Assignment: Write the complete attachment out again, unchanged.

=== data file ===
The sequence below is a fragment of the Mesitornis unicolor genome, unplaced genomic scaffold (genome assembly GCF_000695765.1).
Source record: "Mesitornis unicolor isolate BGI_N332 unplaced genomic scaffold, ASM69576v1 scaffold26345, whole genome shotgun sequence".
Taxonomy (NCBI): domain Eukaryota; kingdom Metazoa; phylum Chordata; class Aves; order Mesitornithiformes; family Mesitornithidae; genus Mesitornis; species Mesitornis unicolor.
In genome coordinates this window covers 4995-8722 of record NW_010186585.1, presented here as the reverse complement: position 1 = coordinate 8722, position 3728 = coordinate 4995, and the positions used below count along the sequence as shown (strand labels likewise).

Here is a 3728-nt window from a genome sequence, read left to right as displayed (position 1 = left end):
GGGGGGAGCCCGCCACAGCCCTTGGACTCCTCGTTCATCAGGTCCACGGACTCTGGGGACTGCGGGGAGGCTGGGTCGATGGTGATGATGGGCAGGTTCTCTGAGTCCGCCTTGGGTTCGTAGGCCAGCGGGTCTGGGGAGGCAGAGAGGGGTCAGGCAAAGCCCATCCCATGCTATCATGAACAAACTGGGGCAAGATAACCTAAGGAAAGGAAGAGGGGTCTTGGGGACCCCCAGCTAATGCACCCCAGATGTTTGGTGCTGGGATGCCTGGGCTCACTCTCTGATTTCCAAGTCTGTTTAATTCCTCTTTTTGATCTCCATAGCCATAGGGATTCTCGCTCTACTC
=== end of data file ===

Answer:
The sequence below is a fragment of the Mesitornis unicolor genome, unplaced genomic scaffold (genome assembly GCF_000695765.1).
Source record: "Mesitornis unicolor isolate BGI_N332 unplaced genomic scaffold, ASM69576v1 scaffold26345, whole genome shotgun sequence".
Taxonomy (NCBI): domain Eukaryota; kingdom Metazoa; phylum Chordata; class Aves; order Mesitornithiformes; family Mesitornithidae; genus Mesitornis; species Mesitornis unicolor.
In genome coordinates this window covers 4995-8722 of record NW_010186585.1, presented here as the reverse complement: position 1 = coordinate 8722, position 3728 = coordinate 4995, and the positions used below count along the sequence as shown (strand labels likewise).

Here is a 3728-nt window from a genome sequence, read left to right as displayed (position 1 = left end):
GGGGGGAGCCCGCCACAGCCCTTGGACTCCTCGTTCATCAGGTCCACGGACTCTGGGGACTGCGGGGAGGCTGGGTCGATGGTGATGATGGGCAGGTTCTCTGAGTCCGCCTTGGGTTCGTAGGCCAGCGGGTCTGGGGAGGCAGAGAGGGGTCAGGCAAAGCCCATCCCATGCTATCATGAACAAACTGGGGCAAGATAACCTAAGGAAAGGAAGAGGGGTCTTGGGGACCCCCAGCTAATGCACCCCAGATGTTTGGTGCTGGGATGCCTGGGCTCACTCTCTGATTTCCAAGTCTGTTTAATTCCTCTTTTTGATCTCCATAGCCATAGGGATTCTCGCTCTACTC